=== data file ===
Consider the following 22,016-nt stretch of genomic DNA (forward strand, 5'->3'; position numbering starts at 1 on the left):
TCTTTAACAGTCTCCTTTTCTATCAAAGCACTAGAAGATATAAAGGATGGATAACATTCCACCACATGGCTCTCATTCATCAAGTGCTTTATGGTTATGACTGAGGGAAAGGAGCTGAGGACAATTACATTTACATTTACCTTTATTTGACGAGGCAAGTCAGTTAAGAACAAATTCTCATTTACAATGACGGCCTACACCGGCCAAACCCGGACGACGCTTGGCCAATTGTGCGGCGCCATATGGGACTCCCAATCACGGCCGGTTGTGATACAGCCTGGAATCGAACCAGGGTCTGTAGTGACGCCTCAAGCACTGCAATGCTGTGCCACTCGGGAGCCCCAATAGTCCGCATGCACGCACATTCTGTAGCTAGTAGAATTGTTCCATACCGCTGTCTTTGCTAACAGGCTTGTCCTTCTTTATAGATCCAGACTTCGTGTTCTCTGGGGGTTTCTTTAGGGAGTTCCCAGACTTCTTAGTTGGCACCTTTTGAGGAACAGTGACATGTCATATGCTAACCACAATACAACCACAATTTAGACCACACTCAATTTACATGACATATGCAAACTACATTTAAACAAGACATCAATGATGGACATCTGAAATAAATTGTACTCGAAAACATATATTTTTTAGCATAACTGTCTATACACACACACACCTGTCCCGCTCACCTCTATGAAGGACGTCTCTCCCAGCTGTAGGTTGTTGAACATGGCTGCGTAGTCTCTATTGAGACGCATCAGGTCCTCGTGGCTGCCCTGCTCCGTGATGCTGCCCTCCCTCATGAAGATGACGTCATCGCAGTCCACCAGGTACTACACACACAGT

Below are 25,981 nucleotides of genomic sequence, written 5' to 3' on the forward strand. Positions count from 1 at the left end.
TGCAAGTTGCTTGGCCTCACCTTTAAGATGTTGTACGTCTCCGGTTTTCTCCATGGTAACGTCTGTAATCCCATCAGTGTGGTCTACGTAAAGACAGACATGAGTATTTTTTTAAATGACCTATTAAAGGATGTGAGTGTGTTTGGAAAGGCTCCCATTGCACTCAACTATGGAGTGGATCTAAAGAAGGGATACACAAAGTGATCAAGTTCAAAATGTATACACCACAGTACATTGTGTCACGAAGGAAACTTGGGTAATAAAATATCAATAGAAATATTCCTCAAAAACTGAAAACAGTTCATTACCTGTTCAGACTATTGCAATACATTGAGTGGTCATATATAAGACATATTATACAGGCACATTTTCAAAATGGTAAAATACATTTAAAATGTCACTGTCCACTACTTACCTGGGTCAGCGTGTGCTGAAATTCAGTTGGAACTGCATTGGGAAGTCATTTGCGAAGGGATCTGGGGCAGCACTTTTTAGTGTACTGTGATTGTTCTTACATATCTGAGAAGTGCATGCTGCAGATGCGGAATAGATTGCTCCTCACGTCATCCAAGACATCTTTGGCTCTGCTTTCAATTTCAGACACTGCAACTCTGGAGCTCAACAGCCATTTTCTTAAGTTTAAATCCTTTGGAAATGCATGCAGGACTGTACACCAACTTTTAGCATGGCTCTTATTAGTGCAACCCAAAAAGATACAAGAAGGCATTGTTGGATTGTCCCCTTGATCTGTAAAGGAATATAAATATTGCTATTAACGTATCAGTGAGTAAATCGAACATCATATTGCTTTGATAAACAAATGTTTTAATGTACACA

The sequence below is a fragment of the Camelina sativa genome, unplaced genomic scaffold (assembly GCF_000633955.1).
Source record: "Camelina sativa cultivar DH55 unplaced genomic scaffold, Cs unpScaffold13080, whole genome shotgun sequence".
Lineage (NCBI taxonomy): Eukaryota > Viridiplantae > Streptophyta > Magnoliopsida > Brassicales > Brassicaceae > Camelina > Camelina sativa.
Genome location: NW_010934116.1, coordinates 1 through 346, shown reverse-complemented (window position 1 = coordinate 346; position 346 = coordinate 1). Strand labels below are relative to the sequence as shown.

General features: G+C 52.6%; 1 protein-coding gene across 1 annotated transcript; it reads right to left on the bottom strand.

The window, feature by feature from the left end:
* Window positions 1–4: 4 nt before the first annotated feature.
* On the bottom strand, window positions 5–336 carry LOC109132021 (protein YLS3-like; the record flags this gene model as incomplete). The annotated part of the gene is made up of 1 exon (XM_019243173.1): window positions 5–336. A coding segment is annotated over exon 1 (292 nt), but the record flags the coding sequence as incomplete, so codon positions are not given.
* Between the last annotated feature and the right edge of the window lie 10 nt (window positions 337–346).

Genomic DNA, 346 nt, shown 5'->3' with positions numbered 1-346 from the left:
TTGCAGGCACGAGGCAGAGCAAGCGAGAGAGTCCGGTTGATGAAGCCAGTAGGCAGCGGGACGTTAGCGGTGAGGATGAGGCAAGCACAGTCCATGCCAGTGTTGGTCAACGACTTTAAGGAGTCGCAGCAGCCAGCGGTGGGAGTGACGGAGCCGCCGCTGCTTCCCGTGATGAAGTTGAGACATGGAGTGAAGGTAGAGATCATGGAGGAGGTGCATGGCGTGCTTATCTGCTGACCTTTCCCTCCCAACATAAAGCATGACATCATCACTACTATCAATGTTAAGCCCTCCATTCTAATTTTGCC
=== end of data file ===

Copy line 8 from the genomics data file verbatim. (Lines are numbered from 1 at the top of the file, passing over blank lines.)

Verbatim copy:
Genome location: NW_010934116.1, coordinates 1 through 346, shown reverse-complemented (window position 1 = coordinate 346; position 346 = coordinate 1). Strand labels below are relative to the sequence as shown.